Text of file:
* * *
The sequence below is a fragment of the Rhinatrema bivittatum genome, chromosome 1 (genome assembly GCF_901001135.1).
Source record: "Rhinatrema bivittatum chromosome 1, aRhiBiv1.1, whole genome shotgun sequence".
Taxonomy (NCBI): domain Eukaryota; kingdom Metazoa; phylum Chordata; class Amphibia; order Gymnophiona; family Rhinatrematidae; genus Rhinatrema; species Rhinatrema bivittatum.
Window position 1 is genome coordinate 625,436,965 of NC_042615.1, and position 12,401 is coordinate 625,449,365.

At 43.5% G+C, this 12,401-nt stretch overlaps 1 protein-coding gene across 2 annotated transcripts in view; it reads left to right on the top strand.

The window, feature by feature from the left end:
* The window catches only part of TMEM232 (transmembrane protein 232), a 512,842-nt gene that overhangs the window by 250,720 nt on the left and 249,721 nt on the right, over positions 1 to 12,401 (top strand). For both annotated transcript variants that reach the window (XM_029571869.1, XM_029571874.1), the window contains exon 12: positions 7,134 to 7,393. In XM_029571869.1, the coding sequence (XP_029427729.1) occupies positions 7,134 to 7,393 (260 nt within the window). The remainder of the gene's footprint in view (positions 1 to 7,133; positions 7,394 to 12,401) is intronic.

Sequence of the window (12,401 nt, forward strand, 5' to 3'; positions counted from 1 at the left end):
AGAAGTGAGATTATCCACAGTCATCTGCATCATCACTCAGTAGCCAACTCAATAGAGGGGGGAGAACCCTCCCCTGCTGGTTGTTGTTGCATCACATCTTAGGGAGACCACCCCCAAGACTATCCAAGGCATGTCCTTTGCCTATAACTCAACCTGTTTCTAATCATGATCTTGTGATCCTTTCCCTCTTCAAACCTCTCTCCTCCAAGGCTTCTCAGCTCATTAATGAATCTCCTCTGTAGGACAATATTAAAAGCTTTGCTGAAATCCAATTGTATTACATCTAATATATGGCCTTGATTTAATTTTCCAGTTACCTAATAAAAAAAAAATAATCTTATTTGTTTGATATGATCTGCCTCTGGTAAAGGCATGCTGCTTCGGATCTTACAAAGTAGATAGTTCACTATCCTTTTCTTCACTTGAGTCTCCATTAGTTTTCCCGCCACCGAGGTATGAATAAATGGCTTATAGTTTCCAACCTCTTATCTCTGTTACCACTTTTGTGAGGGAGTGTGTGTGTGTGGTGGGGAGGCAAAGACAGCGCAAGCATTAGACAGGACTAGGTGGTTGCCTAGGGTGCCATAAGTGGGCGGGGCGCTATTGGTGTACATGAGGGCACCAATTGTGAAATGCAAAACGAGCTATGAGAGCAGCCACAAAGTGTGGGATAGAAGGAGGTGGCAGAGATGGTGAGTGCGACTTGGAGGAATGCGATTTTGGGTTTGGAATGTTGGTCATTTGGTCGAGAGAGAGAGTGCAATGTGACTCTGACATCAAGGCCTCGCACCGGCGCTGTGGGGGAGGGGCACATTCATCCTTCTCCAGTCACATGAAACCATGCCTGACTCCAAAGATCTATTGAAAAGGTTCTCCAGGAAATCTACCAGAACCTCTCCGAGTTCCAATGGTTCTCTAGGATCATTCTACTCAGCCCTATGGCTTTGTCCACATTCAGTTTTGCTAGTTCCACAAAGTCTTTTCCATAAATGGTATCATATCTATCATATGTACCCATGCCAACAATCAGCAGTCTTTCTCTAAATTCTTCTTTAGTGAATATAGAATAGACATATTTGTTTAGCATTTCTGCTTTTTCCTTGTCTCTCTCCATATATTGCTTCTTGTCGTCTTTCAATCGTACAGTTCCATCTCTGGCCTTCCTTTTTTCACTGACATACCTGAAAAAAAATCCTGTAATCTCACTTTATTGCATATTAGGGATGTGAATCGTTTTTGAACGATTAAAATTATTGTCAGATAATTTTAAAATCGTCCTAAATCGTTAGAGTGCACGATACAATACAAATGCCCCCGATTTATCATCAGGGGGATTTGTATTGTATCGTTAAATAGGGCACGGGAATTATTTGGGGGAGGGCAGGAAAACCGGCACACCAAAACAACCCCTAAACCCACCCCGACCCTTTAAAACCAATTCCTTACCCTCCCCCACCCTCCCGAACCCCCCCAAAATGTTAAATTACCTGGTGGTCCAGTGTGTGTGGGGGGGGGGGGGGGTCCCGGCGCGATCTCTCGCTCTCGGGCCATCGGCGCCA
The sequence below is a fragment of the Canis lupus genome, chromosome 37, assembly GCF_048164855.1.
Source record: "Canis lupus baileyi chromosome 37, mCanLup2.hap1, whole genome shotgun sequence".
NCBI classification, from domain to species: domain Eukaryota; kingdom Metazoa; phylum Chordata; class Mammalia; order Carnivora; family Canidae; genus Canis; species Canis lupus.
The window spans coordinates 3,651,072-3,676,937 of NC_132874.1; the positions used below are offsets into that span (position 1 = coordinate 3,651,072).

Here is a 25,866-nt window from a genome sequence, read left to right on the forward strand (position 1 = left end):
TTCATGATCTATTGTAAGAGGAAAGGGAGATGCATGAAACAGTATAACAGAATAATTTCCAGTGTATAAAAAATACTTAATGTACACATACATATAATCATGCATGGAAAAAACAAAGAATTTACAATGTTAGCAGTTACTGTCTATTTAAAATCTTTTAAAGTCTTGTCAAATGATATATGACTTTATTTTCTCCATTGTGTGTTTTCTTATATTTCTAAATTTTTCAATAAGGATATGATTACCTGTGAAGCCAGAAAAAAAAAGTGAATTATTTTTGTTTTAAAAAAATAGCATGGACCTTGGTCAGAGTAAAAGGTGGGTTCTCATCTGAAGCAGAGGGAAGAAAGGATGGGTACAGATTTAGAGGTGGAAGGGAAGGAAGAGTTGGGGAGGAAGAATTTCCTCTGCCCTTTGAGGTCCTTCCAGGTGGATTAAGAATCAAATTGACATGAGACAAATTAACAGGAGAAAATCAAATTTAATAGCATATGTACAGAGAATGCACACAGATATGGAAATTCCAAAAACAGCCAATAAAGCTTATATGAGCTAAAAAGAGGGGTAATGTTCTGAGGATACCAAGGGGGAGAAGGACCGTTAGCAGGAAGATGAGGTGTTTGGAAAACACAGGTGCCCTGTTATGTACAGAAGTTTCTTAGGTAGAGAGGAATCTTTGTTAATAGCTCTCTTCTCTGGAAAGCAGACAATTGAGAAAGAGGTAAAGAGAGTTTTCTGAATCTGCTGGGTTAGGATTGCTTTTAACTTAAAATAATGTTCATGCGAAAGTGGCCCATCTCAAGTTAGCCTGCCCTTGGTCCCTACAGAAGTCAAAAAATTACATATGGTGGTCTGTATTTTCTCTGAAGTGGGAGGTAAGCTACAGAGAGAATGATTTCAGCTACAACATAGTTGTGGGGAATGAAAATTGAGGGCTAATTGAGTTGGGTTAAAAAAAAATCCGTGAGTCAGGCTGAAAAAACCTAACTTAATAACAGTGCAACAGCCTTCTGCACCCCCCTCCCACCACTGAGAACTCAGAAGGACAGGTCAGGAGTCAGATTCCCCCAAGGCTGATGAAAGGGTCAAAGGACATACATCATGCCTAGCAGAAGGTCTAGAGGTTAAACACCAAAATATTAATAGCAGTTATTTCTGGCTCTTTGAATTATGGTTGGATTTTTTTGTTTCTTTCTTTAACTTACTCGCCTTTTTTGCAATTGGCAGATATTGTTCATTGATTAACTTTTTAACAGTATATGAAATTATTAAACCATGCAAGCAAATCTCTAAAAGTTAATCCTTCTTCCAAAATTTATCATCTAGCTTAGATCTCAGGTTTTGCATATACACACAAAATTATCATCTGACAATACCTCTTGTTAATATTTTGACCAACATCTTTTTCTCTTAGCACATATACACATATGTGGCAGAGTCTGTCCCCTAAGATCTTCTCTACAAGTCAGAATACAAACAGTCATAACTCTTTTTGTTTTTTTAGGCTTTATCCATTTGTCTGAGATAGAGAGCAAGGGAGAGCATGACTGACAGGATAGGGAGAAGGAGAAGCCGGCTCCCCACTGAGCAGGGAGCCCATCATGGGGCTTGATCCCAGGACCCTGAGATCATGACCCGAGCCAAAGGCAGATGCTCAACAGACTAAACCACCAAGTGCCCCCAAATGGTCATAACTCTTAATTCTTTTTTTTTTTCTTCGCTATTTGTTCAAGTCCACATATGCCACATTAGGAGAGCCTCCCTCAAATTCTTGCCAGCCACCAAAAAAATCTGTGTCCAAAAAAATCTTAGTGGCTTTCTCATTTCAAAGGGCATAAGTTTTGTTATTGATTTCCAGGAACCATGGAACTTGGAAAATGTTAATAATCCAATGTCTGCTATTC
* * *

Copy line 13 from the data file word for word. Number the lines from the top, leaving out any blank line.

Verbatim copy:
The window spans coordinates 3,651,072-3,676,937 of NC_132874.1; the positions used below are offsets into that span (position 1 = coordinate 3,651,072).